According to the Asian Development Bank, Myanmar’s economy may grow by as much as 8% if it delivers on its promises. There are immense opportunities in the country, but it lacks basic infrastructure, including skilled labour. Just over a quarter of the country’s total population has access to electricity, while its internet and mobile phone penetration is one of the lowest in Asia. This is a hurdle towards achieving short-term gains for foreign investors.   

At this point the biggest hurdle may simply be being able to find a hotel room.  The capitol, Yangon, has been short of hotel space for the past two years ever since the ice began to thaw and the most adventurist of venture capitalists were getting the lay of the landscape.

Earlier this year the Indian Prime Minister Manmohan Singh visited his neighbor Myanmar, the first visit by the highest ranking Indian official in 25 years, as India is helping Myanmar to develop a port in Sittwe and a $214 million transportation network. The new network is going to become a primary trade route for India’s landlocked northeastern states. India’s bilateral trade with Myanmar has increased by 30% year over year to $1.4 billion, and the two countries are aiming to push this figure to $2 billion by 2013. Currently, India is one of Myanmar’s leading export markets after China and Thailand. Unlike China, India and Myanmar have shared culture going back thousands of years to the Buddhist leader Ashoka.

Japan, on the other hand, is also looking for investment opportunities in the country as the Japanese Members of Commerce and Industry held meetings with Myanmar’s Investment Commission in late September. The country has invested just $211 million in Myanmar, but the Japanese believe that as soon as Myanmar overcomes the problems of uncertain policies and provides soft infrastructure, Japanese investments would flow into the country.

Presently, it is aiming to invest in small and medium-sized enterprises (SMEs). This week, Myanmar’s president held a meeting at his residence with the powerful pro-Myanmar Japanese politician, Hideo Watanabe, and offered him an attractive investment opportunity. Japan has been offered to construct an economic zone in Thilawa, near the country’s major city and the Indian Ocean port, if it agrees to finance the project.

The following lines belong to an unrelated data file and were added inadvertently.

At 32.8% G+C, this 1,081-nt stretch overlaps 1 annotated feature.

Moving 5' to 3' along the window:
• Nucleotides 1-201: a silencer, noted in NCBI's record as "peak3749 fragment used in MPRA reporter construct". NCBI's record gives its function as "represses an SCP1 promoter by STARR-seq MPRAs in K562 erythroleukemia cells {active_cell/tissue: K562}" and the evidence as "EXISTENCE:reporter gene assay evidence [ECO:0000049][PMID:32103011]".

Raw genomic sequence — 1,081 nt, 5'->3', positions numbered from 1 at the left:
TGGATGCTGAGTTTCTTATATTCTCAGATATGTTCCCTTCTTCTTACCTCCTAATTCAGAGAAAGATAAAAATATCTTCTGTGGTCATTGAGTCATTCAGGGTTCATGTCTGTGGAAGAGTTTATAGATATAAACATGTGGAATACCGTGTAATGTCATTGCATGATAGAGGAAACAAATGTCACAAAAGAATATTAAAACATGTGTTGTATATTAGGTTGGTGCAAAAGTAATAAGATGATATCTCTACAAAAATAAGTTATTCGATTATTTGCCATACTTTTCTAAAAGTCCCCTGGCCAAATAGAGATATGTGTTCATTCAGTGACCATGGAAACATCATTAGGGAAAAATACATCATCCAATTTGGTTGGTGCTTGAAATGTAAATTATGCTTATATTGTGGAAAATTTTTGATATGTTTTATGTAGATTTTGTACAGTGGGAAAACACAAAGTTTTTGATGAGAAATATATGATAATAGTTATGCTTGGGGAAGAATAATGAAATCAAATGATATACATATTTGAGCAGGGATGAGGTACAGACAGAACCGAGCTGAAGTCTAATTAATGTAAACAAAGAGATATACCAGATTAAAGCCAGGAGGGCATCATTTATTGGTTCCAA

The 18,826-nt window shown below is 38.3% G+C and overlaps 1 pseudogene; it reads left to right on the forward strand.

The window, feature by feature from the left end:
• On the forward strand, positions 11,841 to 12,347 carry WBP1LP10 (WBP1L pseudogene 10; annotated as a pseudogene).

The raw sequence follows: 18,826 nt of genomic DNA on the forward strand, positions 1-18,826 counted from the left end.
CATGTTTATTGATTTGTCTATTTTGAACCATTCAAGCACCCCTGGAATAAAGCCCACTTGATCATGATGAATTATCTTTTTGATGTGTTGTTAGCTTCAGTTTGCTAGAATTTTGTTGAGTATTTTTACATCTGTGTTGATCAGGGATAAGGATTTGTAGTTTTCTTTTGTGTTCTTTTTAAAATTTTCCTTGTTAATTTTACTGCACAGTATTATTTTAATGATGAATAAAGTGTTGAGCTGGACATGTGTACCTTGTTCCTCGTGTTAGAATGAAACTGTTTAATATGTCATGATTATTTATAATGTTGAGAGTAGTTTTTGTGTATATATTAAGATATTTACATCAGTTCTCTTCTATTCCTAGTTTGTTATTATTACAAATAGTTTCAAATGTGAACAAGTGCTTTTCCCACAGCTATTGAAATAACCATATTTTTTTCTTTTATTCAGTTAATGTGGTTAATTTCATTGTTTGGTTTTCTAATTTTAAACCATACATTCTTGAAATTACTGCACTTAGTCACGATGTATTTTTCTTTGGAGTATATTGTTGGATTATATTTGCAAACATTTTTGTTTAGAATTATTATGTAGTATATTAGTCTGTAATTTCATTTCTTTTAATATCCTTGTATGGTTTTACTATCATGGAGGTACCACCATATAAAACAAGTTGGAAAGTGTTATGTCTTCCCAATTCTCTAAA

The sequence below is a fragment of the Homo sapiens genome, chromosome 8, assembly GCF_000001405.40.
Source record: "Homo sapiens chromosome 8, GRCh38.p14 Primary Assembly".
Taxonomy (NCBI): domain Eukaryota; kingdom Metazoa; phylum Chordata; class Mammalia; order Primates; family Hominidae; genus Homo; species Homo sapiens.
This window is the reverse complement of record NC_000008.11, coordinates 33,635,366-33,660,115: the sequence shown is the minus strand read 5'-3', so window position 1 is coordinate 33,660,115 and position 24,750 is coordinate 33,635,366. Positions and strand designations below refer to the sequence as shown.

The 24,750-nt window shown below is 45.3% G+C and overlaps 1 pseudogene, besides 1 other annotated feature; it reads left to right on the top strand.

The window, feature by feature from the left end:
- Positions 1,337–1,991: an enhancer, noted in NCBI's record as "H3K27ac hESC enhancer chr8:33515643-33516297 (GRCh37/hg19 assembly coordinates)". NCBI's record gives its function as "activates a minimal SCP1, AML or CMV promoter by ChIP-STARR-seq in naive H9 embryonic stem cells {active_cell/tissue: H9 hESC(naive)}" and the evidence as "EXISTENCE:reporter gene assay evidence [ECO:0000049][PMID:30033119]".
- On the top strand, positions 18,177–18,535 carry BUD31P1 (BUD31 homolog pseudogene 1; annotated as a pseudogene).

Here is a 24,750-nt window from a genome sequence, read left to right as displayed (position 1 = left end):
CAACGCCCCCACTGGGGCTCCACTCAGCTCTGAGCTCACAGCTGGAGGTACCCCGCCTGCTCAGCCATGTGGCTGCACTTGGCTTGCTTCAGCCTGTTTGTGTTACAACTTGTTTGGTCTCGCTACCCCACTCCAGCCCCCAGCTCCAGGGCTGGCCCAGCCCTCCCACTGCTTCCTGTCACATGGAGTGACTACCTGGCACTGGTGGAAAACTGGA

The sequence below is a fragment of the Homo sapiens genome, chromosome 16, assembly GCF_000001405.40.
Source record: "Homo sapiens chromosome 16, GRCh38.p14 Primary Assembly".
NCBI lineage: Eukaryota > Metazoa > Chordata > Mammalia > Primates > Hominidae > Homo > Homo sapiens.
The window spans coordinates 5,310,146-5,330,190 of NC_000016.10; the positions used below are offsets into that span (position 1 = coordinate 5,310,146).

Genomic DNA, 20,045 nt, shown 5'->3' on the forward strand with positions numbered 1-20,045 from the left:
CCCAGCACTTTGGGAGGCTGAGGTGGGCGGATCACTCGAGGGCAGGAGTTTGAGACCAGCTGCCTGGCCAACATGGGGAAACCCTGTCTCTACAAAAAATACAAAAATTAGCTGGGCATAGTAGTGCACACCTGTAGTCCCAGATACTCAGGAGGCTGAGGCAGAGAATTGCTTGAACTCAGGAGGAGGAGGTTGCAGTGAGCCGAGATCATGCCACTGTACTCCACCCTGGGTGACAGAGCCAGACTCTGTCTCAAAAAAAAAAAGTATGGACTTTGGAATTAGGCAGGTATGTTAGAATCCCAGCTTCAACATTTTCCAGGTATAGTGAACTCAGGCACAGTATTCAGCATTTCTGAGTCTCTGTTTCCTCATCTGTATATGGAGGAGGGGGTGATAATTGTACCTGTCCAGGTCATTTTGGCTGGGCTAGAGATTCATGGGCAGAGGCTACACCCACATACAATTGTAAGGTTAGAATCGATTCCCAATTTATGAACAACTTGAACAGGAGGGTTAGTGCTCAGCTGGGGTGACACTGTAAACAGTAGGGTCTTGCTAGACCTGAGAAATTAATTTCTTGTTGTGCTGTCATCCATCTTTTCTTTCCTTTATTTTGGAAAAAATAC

And it is Japan that recently stepped into the mix to invest in the $50 billion deep sea port project at Dawei, directly west of Bangkok, that has seen a number of setbacks. The project, if it can finally get started, would literally change everything about how goods are distributed around the Indochina peninsula.

For investors looking to invest in Myanmar, the country is not represented in any ETF; but its leading trade partner, Thailand, is represented through its ETF or companies such as PTT Energy.  PetroChina is in charge of building the oil and gas pipeline from Kyaukpyu to Kunming. Indirectly investing in ASEAN itself through the Global X FTSE ASEAN 40 ETF (AMEX:ASEA) is a possibility as well.  It focuses on Singapore, Thailand, Indonesia, Philippines and Malaysia. 

<table> <tbody> <tr> <td> <p><strong>ETF Ticker</strong></p> </td> <td> <p><strong>Return YTD (10/10)</strong></p> </td> <td> <p><strong>% Yield</strong></p> </td> </tr> <tr> <td> <p><strong>THD</strong></p> </td> <td> <p>25.00%</p> </td> <td> <p>1.41%</p> </td> </tr> <tr> <td> <p><strong>ASEA</strong></p> </td> <td> <p>15.60%</p> </td> <td> <p>2.20%</p> </td> </tr> <tr> <td> <p><strong>SPY</strong></p> </td> <td> <p>14.20%</p> </td> <td> <p>1.99%</p> </td> </tr> <tr> <td> <p><strong>VWO</strong></p> </td> <td> <p>8.16%</p> </td> <td> <p>5.06%</p> </td> </tr> </tbody> </table>